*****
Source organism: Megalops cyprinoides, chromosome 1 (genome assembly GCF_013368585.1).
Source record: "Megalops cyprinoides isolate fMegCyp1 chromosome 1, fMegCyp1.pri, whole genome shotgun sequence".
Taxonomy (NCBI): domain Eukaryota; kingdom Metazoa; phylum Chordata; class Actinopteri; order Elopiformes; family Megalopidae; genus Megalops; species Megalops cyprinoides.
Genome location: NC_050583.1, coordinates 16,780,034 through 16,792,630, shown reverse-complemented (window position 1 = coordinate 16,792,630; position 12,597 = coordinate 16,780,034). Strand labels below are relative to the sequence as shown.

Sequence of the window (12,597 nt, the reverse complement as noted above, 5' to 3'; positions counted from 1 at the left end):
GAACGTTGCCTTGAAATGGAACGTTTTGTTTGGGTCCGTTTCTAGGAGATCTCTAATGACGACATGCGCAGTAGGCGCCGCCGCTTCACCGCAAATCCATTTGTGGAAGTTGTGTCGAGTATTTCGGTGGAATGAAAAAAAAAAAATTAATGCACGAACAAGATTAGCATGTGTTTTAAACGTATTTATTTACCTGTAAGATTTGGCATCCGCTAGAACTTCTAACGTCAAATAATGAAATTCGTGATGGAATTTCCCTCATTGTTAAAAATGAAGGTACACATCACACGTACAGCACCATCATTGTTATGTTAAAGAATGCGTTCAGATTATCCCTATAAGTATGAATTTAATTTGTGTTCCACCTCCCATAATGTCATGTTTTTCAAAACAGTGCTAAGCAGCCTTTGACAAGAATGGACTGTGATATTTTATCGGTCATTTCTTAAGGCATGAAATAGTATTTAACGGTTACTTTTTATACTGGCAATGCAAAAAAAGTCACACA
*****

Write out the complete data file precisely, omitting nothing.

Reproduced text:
Source organism: Megalops cyprinoides, chromosome 1 (genome assembly GCF_013368585.1).
Source record: "Megalops cyprinoides isolate fMegCyp1 chromosome 1, fMegCyp1.pri, whole genome shotgun sequence".
Taxonomy (NCBI): domain Eukaryota; kingdom Metazoa; phylum Chordata; class Actinopteri; order Elopiformes; family Megalopidae; genus Megalops; species Megalops cyprinoides.
Genome location: NC_050583.1, coordinates 16,780,034 through 16,792,630, shown reverse-complemented (window position 1 = coordinate 16,792,630; position 12,597 = coordinate 16,780,034). Strand labels below are relative to the sequence as shown.

Sequence of the window (12,597 nt, the reverse complement as noted above, 5' to 3'; positions counted from 1 at the left end):
GAACGTTGCCTTGAAATGGAACGTTTTGTTTGGGTCCGTTTCTAGGAGATCTCTAATGACGACATGCGCAGTAGGCGCCGCCGCTTCACCGCAAATCCATTTGTGGAAGTTGTGTCGAGTATTTCGGTGGAATGAAAAAAAAAAAATTAATGCACGAACAAGATTAGCATGTGTTTTAAACGTATTTATTTACCTGTAAGATTTGGCATCCGCTAGAACTTCTAACGTCAAATAATGAAATTCGTGATGGAATTTCCCTCATTGTTAAAAATGAAGGTACACATCACACGTACAGCACCATCATTGTTATGTTAAAGAATGCGTTCAGATTATCCCTATAAGTATGAATTTAATTTGTGTTCCACCTCCCATAATGTCATGTTTTTCAAAACAGTGCTAAGCAGCCTTTGACAAGAATGGACTGTGATATTTTATCGGTCATTTCTTAAGGCATGAAATAGTATTTAACGGTTACTTTTTATACTGGCAATGCAAAAAAAGTCACACA